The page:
This is manatee mating time, and there is, at least by manatee standards, one really hot manatee lady in these waters. She swam in, and her suitors followed. This type of manatee group is called a mating herd. Most of the males "get lucky" in a mating herd, and 12 months later a really cute little manatee baby will be the result -- but the paternity will only be known if the humans do a DNA test.
Manatees are mammals, so they need to come up for air periodically. Often all you see is their nose sticking up from the water, but manatees in a mating herd are much more active and frequently break the surface of the water as they cavort in the mating ritual. They are herbivores, and are the only mammal known to grow replacement teeth throughout their life. The park has a full manatee skeleton on display, showing the bones of five fingers and finger nails, in life hidden inside their flipper. These finger joints allow them to feed more easily, and female manatees have been seen "holding" their babies with the flippers.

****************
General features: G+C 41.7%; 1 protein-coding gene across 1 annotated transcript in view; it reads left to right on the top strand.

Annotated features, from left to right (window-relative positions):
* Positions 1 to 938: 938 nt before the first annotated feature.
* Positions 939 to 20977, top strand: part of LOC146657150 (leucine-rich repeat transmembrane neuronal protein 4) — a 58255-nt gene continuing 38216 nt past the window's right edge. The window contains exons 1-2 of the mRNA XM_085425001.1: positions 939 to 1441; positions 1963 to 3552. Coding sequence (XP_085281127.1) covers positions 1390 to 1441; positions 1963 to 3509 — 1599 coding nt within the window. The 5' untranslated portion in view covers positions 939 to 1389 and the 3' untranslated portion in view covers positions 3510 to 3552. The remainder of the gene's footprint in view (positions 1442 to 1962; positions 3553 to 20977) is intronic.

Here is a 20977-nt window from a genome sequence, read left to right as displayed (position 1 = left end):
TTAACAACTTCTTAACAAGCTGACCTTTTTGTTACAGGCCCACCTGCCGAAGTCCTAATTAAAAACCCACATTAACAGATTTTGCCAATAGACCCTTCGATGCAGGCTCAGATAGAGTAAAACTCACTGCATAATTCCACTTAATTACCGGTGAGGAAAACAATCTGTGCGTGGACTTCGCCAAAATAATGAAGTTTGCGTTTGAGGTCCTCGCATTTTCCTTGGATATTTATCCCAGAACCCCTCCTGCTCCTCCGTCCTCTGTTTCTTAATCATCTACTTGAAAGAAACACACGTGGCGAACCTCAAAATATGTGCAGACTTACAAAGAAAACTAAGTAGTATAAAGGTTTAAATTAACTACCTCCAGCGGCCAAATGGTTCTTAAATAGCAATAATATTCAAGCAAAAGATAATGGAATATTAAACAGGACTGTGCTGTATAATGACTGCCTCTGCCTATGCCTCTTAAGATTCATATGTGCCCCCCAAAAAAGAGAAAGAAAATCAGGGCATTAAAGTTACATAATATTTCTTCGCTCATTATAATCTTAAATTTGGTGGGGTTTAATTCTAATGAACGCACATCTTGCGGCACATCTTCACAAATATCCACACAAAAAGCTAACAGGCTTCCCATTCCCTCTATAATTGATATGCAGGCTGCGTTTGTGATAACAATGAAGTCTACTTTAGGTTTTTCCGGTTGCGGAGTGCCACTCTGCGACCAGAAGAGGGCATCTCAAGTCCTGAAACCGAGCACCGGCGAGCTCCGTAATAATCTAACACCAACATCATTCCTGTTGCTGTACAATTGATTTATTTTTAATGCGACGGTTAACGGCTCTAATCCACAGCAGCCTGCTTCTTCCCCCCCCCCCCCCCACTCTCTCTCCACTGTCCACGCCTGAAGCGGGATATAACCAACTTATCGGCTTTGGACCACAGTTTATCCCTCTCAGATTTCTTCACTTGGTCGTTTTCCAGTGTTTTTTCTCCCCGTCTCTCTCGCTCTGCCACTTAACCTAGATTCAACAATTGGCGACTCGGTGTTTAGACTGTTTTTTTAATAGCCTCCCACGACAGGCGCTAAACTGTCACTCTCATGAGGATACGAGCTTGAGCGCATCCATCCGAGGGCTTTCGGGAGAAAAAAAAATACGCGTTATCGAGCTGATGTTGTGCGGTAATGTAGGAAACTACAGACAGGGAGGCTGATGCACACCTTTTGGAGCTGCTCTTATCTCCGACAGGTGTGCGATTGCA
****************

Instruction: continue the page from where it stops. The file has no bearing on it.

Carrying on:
While the manatees are a crowd favorite, the park is also home to all sorts of birds, fish, and reptiles. Some of the birds are captive, but others are free flying. Here are some more pictures from the day (click on image to enlarge):